Manzoni Family Estates, located in California's Salinas Valley, produces just 2,000 cases of wine each year among their portfolio of Pinot Gris, Rosé, Chardonnay, Syrah and Pinot Noir.

That's why few people can get their hands on a single bottle of Manzoni's precious liquids.

One of the core bottlings of this small, family-run operation is the "Home Vineyard Pinot Noir" from vineyards planted in the Santa Lucia Highlands.

Two months ago, I was fortunate enough to receive a sample of the 2014 Manzoni Pinot Noir from Sam Messina, co-owner and wine buyer at the Wine ConneXtion in North Andover. He raved about this boutique winery, and the care the family puts into the land that was first purchased by crop farmer Joseph Manzoni, who emigrated from Switzerland in 1921.

"They don't produce in quantity because they are proudest of the quality," said Sam, who's made a living connecting with small, unique wineries and bringing their products to Massachusetts.

Patiently, I've been waiting for Manzoni's arrival.

Well, Sam's done it again. This weekend, he's bringing in a load of Manzoni Pinot Noir to his store, just in time for the holidays.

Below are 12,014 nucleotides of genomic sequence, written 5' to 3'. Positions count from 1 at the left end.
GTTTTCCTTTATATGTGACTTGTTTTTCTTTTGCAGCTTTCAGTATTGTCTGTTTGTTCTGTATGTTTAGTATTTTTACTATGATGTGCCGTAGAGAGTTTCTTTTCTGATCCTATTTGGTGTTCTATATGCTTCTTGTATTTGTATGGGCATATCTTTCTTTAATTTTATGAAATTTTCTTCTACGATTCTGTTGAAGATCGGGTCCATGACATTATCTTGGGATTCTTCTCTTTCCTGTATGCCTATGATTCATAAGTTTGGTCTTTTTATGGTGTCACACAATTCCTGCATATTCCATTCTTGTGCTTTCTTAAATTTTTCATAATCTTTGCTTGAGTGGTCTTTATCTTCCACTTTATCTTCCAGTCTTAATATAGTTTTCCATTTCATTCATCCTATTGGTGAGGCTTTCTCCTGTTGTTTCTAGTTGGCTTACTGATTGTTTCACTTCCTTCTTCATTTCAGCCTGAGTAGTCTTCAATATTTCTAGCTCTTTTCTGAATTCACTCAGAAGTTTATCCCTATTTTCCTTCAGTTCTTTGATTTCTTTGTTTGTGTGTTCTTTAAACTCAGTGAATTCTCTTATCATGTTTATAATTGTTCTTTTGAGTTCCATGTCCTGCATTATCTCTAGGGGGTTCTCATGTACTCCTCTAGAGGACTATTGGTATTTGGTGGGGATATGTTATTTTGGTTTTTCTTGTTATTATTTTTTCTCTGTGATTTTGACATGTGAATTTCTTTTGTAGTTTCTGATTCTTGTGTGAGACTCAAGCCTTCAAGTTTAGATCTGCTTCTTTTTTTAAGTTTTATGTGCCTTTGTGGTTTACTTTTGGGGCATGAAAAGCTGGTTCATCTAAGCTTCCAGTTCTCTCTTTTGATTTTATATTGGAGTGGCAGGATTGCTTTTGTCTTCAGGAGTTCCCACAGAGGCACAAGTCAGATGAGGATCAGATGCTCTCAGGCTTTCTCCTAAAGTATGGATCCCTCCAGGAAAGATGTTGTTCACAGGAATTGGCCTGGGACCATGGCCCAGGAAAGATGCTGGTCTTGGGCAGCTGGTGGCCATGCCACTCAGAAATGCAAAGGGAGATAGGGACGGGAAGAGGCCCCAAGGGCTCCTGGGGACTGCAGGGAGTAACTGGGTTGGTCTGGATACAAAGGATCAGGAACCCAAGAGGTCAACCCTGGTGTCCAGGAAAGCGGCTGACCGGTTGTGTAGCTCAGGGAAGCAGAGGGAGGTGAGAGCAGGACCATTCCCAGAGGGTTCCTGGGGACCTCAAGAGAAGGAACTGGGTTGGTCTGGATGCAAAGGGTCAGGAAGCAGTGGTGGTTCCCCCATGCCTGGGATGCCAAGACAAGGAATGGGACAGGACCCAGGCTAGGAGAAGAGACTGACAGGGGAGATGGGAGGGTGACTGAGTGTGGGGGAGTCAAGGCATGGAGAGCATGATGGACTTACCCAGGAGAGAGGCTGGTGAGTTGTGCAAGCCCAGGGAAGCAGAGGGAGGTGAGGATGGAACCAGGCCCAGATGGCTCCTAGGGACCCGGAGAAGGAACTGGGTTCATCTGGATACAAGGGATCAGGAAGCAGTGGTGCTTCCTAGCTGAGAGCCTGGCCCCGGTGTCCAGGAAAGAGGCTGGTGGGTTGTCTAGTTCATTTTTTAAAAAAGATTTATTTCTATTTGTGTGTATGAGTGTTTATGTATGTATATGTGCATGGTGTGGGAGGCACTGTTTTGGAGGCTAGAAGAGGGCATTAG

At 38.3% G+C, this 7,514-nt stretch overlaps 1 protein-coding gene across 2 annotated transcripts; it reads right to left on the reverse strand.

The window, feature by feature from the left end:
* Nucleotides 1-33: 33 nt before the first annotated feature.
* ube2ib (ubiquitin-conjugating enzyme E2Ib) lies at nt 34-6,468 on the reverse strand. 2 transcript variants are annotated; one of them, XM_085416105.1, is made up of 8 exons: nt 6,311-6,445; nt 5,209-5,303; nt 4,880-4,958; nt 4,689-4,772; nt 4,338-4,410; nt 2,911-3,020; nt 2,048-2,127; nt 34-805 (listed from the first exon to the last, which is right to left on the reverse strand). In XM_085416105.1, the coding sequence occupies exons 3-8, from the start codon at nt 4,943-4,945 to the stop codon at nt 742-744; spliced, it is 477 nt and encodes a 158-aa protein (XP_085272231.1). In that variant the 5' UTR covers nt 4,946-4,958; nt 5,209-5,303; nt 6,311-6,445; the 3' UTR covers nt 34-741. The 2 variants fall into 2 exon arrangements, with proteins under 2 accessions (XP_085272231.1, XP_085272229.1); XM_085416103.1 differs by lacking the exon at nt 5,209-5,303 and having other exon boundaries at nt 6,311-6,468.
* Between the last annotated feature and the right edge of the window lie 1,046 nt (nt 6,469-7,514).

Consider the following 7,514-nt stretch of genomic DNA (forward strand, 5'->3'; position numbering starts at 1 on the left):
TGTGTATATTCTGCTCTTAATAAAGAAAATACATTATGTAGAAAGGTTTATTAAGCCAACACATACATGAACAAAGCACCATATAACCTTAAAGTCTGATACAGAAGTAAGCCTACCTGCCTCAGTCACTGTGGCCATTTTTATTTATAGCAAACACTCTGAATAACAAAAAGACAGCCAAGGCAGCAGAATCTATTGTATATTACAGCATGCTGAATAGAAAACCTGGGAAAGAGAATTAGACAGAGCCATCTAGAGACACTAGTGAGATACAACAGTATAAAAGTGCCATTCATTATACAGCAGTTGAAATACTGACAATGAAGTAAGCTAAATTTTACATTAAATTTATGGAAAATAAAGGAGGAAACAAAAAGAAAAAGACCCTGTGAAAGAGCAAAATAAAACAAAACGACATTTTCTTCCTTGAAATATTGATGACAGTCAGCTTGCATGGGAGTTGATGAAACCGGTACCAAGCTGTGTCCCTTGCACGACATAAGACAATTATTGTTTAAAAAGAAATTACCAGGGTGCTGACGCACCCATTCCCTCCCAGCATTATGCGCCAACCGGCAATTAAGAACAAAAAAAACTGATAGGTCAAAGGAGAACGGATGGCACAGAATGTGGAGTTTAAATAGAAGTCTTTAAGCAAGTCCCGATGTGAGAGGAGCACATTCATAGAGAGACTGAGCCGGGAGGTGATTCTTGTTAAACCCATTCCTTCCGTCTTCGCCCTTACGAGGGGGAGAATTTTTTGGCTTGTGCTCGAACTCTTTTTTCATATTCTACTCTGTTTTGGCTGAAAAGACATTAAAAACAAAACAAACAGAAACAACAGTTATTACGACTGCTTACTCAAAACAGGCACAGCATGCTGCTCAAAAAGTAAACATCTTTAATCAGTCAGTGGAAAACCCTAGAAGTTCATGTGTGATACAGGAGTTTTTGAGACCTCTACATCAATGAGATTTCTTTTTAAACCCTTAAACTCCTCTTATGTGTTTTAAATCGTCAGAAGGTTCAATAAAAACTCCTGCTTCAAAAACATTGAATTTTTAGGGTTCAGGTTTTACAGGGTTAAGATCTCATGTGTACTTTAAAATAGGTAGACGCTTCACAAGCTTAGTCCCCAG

Here's a little history. Joseph Manzoni liked to make Grappa for friends and family from the small amount of grapes he grew on his land. Mostly, he ran a dairy business and tended cash crops. His son, Louis, however, had other ideas, and eventually began planting vines on the property. That was in 1990.


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Nine years later, Louis's sons, Michael and Mark, turned the family's traditions and passion into a full-fledged business. Six acres were planted using imported Pinot Noir clones from Dijon, France.

Of course, the Manzonis had a nice landscape to work from. The coastal, elevated lands of the Santa Lucia Highlands receive cool maritime breezes that protect the grapes, especially at night, after their long days in the hot sun. Pinot Noir develops good acidity and balance in the rocky, alluvial soils and climate.

The Manzoni's winemaker is David Coventry, who uses a mixture of new and 1-year old French oak barrels to finesse the wine into a silky, toasty, Rhone-style Pinot Noir.

The Wine Goddess, my wife Mary Lee, and I enjoyed Manzoni to the last drop with a grilled salmon dinner served with salad greens, baked potato and asparagus. The wine is marked by fragrant strawberry-cherry aromas and a brilliant ruby color that reminded me of Judy Garland's shoes in "The Wizard of Oz". Tastes of cranberry, strawberry, black cherry-chocolate and white pepper lavishly filled the palate, and evolved a smoky and uplifting finish. Quite simply, it was elegant and true to classic varietal expressions.

Manzoni sells the Home Vineyard Pinot Noir for $35 but Sam's got it for $30 while it lasts. If you want something truly special for the holidays, here's the pick. Merry Manzoni!